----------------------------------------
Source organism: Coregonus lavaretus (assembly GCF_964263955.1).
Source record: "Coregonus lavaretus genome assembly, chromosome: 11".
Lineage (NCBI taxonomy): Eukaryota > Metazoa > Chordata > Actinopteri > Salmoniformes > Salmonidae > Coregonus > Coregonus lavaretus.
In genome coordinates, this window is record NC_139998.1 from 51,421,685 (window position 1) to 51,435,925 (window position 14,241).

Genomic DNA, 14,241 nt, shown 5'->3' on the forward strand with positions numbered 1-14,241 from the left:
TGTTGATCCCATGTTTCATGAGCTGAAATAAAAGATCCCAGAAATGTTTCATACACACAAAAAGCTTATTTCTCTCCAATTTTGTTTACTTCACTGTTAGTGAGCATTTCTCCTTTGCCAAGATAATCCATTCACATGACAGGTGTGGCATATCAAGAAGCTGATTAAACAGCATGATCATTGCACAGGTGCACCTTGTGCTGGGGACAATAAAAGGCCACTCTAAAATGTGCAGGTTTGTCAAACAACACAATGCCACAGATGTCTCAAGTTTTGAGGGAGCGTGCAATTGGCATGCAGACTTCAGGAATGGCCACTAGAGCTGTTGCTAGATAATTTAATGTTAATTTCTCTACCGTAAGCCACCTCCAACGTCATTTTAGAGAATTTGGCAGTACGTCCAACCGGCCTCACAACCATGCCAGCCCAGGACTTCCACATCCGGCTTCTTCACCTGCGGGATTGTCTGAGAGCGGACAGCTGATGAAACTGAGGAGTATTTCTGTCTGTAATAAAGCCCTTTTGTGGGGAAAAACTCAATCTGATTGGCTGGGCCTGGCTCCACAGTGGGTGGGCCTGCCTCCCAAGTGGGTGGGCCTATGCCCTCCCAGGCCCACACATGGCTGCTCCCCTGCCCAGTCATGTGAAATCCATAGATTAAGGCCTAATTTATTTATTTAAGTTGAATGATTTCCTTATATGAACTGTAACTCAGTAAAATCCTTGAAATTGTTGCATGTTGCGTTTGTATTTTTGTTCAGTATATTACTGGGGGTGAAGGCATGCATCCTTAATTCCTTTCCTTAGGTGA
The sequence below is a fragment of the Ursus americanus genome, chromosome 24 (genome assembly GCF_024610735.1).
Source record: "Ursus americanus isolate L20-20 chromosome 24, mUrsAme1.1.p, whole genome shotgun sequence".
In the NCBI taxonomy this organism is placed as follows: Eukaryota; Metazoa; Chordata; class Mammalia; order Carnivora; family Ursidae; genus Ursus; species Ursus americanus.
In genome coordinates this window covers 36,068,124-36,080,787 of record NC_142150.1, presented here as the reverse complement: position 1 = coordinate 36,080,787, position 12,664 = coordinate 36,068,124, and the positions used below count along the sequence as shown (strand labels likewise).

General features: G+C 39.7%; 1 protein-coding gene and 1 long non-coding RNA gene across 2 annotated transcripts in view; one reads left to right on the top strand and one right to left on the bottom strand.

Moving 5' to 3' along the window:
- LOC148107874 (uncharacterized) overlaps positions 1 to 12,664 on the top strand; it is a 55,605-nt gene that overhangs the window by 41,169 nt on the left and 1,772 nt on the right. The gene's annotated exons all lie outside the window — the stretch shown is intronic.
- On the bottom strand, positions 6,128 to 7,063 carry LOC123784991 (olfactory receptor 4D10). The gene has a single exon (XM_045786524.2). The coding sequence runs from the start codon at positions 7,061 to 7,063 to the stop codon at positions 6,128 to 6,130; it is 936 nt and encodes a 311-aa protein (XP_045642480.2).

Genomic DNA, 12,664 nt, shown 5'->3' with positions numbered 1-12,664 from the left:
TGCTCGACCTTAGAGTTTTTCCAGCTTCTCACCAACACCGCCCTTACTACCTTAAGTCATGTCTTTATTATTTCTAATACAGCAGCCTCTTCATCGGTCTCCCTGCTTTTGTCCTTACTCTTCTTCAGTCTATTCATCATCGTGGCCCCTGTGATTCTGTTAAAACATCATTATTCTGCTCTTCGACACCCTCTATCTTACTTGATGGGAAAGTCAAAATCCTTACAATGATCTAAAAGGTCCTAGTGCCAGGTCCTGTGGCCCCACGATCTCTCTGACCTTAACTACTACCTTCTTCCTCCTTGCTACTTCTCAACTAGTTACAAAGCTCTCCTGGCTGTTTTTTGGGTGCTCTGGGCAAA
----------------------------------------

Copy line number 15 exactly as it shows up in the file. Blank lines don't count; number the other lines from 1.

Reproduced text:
Genomic DNA, 12,664 nt, shown 5'->3' with positions numbered 1-12,664 from the left: